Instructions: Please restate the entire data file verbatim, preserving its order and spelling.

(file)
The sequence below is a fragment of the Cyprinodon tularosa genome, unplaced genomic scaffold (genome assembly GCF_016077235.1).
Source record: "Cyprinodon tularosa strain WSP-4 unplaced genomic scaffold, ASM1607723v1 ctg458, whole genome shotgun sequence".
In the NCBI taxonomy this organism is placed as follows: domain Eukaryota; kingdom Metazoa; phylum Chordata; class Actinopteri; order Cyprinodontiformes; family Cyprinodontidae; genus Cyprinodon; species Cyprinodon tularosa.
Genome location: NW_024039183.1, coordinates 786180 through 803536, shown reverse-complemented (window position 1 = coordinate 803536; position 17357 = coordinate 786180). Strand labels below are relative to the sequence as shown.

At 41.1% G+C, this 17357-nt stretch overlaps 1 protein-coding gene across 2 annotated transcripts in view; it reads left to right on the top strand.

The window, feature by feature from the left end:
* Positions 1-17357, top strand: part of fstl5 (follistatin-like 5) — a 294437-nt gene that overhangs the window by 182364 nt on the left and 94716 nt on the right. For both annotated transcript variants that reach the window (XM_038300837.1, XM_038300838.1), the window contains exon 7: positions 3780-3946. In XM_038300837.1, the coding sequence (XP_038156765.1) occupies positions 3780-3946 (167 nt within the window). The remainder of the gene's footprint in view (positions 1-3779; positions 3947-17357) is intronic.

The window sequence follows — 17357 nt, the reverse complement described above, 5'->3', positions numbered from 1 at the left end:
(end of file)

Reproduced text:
The sequence below is a fragment of the Cyprinodon tularosa genome, unplaced genomic scaffold (genome assembly GCF_016077235.1).
Source record: "Cyprinodon tularosa strain WSP-4 unplaced genomic scaffold, ASM1607723v1 ctg458, whole genome shotgun sequence".
In the NCBI taxonomy this organism is placed as follows: domain Eukaryota; kingdom Metazoa; phylum Chordata; class Actinopteri; order Cyprinodontiformes; family Cyprinodontidae; genus Cyprinodon; species Cyprinodon tularosa.
Genome location: NW_024039183.1, coordinates 786180 through 803536, shown reverse-complemented (window position 1 = coordinate 803536; position 17357 = coordinate 786180). Strand labels below are relative to the sequence as shown.

At 41.1% G+C, this 17357-nt stretch overlaps 1 protein-coding gene across 2 annotated transcripts in view; it reads left to right on the top strand.

The window, feature by feature from the left end:
* Positions 1-17357, top strand: part of fstl5 (follistatin-like 5) — a 294437-nt gene that overhangs the window by 182364 nt on the left and 94716 nt on the right. For both annotated transcript variants that reach the window (XM_038300837.1, XM_038300838.1), the window contains exon 7: positions 3780-3946. In XM_038300837.1, the coding sequence (XP_038156765.1) occupies positions 3780-3946 (167 nt within the window). The remainder of the gene's footprint in view (positions 1-3779; positions 3947-17357) is intronic.

The window sequence follows — 17357 nt, the reverse complement described above, 5'->3', positions numbered from 1 at the left end: